Making Money in CPA Firms in These Turbulent Economic Times
The universal measure of profitability in accounting firms is average income per partner. Another universal tool is the annual Rosenberg National MAP Survey which I am going to draw from for this blog post. The 2011 edition comes out in September – it’s a must have for running your firm.
In the 2010 survey, Rosenberg identifies his “Elite” firms which are the 54 who had income per partner of over $500,000. Not bad considering it is based on 2009 economic data in the middle of the recession. It’s interesting if you dig into the data in the survey you will find that these 54 aren’t just the biggest firms although as Rosenberg puts it, bigger is better in terms of profitability. In fact 24 of them are in the $2-$10 million fee range and three are sole proprietors.
I want to focus on two measures in the survey where the most profitable firms really make their money: partner to staff leverage and overall net firm billing rate. The 54 top firms had a leverage ratio of 7.7 to 1 compared to 4.9 to 1 for all 425 firms in the survey. Wow! The net firm billing rate for the top 54 was $157.80 versus $136.63 for all firms. Remember that the overall survey averages include the top 54 which means the gap between them and everybody else is actually wider.
The leverage ratio which is also illustrated by net fees per partner is pretty easy to understand. Clearly the fewer owners that you need to service a given amount of client revenue, the more you will earn per partner. The top 54 firms have figured out how to do that. As a managing partner, this is not a statistic that is easy to change but it should always be on your radar screen and it has the most significant impact.
When most of us think about the second statistic, overall net firm billing rate, we automatically jump to the assumption that the most profitable firms have the highest billing rates and “we can’t get there because we just can’t raise our rates that much”. Not so fast. The Rosenberg survey included 40 firms with over $20 million in revenue and the average partner billing rate for those firms was $356. The average partner billing rate for the top 54 was only $324. So what else is going on with those top 54 firms?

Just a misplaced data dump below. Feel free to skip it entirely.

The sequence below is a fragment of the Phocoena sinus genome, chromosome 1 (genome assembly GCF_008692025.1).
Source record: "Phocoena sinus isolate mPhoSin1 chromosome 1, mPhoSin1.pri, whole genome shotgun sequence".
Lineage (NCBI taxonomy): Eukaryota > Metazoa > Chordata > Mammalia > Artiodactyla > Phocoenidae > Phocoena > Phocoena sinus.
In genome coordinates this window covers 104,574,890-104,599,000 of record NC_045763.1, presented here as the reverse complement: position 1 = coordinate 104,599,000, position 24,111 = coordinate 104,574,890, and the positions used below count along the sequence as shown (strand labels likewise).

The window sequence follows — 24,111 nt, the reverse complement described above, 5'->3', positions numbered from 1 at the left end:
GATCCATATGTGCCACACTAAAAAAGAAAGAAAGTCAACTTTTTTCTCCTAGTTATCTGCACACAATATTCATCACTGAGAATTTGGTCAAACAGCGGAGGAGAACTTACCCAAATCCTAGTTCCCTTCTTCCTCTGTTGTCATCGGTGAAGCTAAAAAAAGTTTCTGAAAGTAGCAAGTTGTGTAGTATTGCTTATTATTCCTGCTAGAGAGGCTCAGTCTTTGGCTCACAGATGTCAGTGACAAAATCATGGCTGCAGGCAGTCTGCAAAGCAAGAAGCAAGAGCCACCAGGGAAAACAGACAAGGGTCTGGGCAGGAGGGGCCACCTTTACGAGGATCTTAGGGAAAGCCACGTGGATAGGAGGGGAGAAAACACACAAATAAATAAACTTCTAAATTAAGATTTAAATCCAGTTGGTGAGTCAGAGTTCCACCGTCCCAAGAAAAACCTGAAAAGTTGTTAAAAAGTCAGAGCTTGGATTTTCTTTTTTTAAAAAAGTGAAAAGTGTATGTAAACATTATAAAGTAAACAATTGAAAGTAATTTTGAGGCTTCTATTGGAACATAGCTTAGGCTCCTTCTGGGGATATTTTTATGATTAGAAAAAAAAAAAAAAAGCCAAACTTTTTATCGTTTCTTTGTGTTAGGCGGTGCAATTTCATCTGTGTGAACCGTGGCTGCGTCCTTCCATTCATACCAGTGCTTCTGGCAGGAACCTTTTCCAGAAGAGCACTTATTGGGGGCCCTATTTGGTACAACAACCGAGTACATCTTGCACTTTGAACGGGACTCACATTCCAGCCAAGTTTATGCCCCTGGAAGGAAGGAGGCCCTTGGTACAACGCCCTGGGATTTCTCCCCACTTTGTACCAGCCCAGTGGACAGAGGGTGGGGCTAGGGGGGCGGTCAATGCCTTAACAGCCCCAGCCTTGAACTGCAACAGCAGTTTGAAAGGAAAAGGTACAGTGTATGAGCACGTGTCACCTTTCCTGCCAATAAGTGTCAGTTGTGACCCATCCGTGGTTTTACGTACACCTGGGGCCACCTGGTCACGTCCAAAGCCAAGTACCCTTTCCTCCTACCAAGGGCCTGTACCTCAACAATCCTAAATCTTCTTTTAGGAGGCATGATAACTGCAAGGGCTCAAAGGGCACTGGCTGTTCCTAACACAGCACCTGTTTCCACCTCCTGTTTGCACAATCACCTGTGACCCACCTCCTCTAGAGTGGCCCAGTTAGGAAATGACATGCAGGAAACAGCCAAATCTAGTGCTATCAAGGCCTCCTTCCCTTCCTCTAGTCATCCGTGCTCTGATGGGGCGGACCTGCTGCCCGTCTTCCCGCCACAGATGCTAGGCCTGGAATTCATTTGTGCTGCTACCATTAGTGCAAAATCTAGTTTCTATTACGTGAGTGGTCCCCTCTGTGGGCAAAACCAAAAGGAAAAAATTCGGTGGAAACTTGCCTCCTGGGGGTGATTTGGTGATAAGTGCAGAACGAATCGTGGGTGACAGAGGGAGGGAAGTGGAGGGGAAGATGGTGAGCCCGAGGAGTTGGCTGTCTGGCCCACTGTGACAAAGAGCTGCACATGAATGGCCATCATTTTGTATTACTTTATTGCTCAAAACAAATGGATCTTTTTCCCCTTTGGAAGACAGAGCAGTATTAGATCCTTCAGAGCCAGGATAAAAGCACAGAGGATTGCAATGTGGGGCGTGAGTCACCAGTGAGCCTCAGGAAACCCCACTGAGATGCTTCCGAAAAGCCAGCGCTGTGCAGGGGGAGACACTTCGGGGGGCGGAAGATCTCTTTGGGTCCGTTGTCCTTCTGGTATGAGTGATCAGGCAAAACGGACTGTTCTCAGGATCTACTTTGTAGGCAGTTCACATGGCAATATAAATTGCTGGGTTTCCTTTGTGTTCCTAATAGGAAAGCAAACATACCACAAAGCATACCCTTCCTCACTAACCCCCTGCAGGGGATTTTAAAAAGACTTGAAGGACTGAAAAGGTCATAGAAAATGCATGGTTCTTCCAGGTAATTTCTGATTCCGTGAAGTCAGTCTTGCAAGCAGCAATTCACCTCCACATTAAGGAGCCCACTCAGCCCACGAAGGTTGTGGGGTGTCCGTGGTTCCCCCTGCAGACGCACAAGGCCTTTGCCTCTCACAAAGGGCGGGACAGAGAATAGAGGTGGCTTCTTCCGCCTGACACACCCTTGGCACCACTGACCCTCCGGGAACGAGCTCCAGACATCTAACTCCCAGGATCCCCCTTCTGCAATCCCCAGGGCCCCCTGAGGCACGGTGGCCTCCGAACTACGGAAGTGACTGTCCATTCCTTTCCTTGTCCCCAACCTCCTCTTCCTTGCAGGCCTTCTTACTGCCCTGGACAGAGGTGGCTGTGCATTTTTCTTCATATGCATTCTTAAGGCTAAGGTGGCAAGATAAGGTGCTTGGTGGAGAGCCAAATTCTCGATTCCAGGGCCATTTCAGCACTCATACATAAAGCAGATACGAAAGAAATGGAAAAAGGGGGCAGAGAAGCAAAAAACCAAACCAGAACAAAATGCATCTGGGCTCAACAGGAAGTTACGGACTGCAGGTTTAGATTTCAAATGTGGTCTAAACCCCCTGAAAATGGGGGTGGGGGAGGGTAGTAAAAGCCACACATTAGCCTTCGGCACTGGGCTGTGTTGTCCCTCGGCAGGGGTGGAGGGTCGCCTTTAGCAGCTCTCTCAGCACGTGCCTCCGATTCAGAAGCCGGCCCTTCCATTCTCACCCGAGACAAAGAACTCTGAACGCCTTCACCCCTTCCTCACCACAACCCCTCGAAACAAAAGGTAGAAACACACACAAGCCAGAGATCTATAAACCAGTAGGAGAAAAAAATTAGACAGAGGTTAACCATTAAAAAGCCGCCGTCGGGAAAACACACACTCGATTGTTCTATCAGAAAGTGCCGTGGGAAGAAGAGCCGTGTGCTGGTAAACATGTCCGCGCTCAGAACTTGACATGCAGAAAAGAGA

The answer is that a firm’s billing rates are only part of the equation. The net billing rate is a mathematical expression for a number of things happening in you firm. Yes, it is total billings divided by total charge hours. But how do you maximize the billing number and minimize the hours? All of these factors are part of it:
- Billing rates
- Mix of staff on the job (proper leverage)
- Efficiency – use of the firm’s technology, efficient work processes and review, minimizing stops and restarts, etc.
- Scope creep – are you controlling it and getting paid for it?
- Type of work – audit vs. tax vs. consulting. Are you billing what the market will support?
- Fixed fee?
- Work budgets
- Who are the billers and what are their billing philosophies?
All of these have an impact on your net firm billing rate. As managing partners we should be looking at all of these and ways to make incremental improvements. If we do, it can add up to significant strides in improving our overall net firm billing rate and the ultimate goal, our average income per partner.